In 1994, Richmond was a different place.
There simply wasn't as much happening. Not as many restaurants, music venues, art galleries, breweries, maybe one film festival — basically just the Civil War statues.
We were on nobody's "cities-to-watch" list, in other words.
Having recently graduated from college, I was using my English degree as a server in the restaurant industry, working three jobs. Probably as a cry for normalcy, I audited a film class at Virginia Commonwealth University that involved shooting on Super 8. The professor, Joan Strommer, asked if any of us wanted to volunteer at an inaugural avant-garde film festival: the James River Festival of the Moving Image.
Intrigued by the weirdness factor, I signed on to help with the new festival, working the merchandise table at the Byrd Theatre, scoring a free T-shirt and wearing it until it fell apart a few months later in San Diego. I had moved to California before even finishing my final class project: a nonsensical parody of "Pulp Fiction," which was still in theaters, starring a salty bartender from Twisters.
By the time I moved back a decade later, the festival had started its own nonprofit, the Richmond Moving Image Co-Op, and shortened its name to the James River Film Fest, which is still going strong. Over the past 10 years there's been increased competition, though. That includes more events such as the Richmond International Film Fest, the Afrikana Film Fest, and last year, the Pocahontas Reframed Festival.
Still, nobody aims for independent and cutting-edge cinema quite like the pesky James River festival — the little mom-and-pop film series that could.
What follows is an abbreviated oral history from the volunteers who have nurtured and kept this quirky festival going for 25 years on a bare-bones budget. It's a testament not only to the power of experimental film, but also the do-it-yourself spirit of a handful of passionate cineastes — you know, the ones for whom the conversation is just starting when the credits roll. --Brent Baldwin
- Photo courtesy the James River Film Festival
- Crowds gather outside of the Byrd Theater for the 2005 festival.
Mike Jones, co-founder of the festival, started out managing the old Biograph Theatre before becoming an adjunct film professor at VCU in the early '90s. He also had programmed Art Afternoons at the Byrd.
My idea for a festival was we would take any funding we could get [from VCU] and bring a special guest in, then use the local film community to fill in — use their films, book some new films and classic experimental stuff.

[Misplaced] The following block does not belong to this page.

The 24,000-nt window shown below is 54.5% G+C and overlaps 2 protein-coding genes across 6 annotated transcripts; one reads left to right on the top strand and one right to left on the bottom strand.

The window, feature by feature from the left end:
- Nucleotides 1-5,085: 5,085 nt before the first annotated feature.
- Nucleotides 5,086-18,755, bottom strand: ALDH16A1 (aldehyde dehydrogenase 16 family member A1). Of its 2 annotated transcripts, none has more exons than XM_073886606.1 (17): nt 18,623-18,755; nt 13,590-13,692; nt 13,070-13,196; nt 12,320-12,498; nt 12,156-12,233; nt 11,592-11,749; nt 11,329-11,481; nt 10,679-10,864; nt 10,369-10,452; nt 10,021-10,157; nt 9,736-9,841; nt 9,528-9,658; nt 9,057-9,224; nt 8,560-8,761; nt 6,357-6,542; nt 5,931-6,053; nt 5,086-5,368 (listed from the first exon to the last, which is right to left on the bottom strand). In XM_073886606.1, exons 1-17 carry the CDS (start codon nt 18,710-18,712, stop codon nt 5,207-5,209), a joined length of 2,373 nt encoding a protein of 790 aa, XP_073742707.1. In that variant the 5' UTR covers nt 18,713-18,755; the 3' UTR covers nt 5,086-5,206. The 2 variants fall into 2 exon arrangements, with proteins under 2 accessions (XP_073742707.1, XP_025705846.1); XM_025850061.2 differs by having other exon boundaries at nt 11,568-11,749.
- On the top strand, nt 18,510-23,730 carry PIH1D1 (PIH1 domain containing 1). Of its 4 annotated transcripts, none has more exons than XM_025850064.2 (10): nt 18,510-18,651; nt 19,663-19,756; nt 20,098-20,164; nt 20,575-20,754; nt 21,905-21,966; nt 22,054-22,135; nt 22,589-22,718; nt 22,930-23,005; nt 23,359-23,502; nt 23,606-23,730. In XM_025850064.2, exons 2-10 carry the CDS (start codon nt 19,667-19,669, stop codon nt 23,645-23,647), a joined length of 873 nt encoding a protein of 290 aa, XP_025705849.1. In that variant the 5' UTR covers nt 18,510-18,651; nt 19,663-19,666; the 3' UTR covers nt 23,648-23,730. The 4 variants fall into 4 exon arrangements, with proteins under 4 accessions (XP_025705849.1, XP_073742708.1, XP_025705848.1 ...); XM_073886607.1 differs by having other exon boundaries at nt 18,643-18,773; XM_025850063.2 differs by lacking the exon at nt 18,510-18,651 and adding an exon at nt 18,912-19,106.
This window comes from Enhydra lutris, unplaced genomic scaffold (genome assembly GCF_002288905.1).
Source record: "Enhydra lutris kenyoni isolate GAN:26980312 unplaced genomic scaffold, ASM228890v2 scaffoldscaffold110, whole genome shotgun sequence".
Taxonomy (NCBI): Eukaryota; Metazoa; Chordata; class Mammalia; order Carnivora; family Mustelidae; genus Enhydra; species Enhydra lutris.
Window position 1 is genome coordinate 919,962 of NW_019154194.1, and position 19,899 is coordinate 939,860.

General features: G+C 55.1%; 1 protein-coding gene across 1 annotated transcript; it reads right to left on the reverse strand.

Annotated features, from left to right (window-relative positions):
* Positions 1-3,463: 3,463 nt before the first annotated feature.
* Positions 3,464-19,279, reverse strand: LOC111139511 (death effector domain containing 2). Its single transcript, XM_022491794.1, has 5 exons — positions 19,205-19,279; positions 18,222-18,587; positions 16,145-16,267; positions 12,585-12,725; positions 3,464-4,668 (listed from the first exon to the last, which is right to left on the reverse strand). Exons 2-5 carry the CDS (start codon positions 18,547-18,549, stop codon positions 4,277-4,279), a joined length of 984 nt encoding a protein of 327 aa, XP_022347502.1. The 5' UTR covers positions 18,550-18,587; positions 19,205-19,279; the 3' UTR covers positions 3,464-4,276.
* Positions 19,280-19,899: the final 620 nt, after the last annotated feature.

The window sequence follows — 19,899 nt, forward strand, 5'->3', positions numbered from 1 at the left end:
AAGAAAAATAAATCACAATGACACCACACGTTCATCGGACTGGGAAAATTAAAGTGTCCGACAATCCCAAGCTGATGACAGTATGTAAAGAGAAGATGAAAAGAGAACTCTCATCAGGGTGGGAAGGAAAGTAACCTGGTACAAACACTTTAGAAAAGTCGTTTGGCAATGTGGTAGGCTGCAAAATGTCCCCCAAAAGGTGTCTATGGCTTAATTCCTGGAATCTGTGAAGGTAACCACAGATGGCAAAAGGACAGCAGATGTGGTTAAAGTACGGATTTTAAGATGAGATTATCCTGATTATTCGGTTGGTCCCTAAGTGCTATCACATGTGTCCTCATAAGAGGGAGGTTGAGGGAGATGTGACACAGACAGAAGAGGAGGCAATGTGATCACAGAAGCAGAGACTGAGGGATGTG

The Virginia Film Festival in Charlottesville started in the late-'80s, and they brought in classic films. The first year they had Robert Altman. I thought if they're going to do classics then we'll focus on independent stuff. So we were posited as an antithetical to the Charlottesville fest. They were in the fall and we were in the spring. Now, many years later, they're doing more of the kind of stuff we've always done.
Co-founder Joan Strommer taught in the photography and film department at VCU. She's now retired and lives in Minnesota.
There was a short film competition connected with [the festival], real elaborate. Mike and I overestimated the amount of work we could do, so it was exhausting.
Later I had to stop being involved in the competitions. They got too difficult. You had students, this whole group of people you nurtured, and they are the ones you have to eliminate! [laughing] They expect to win. Or it was people you'd known for 10 years, and you don't pick their films for the show. (The money for the first $2,000 award came from Jim Bland at Plan 9 and Jones' wife.)
Ashley Kistler was a member of the founding committee in 1993 before the festival started. She was working then at the Virginia Museum of Fine Arts, providing a liaison to one of the festival's early venues.
As an assistant curator in the early '80s, part of what I did was to program film and video series. When I started out, I went to Mike Jones. He was focusing on film in a rigorous and comprehensive way before anyone else was in Richmond. … So I just became involved with the festival as it started. There was a really hungry audience, especially in those early years. There was not a lot of opportunity for alternative films back then. And you think it's bad now!
- Photo courtesy the James River Film Festival
- Actress Lynn Lowry (“Shivers” and “I Drink Your Blood”) signs memorabilia at the 2005 festival.
Mike has a wonderfully inclusive way of programming. He devoted a lot of attention to highlighting local filmmakers — that has continued to the present day.
Mike Jones: [When we started] It was a small local scene of filmmakers: VCU had one of the only MFA programs in film in the state. Filmmaker David Williams was around — he had later success in the '90s with "Thirteen" [It's screening March 15 at the Richmond Main Public Library at 1 p.m.] So we started having meetings: Trent Harris, Joan Strommer, Ashley Kistler, Howard Risatti, chair of the art history department. Risatti had taught with William Wegman, and we didn't have a lot of money for a guest the first year. Wegman was hot because of his dog calendars, the Weimaraners, so he ended up being our first guest. He was one of the very first experimental videographers, short little things with his dogs, so it worked.
Trent Nicholas, founding member and former Biograph Theatre employee who also taught at VCU in the art history department, and now works at VMFA as a media programming coordinator.
This has always been a mom-and-pop festival, which is so different from most film fests that have corporate backing. Mike has answered to nobody except for us, the people who've had input. We've survived by dedication, smart choices and an ability to get major figures here and major films. … And it's all volunteers.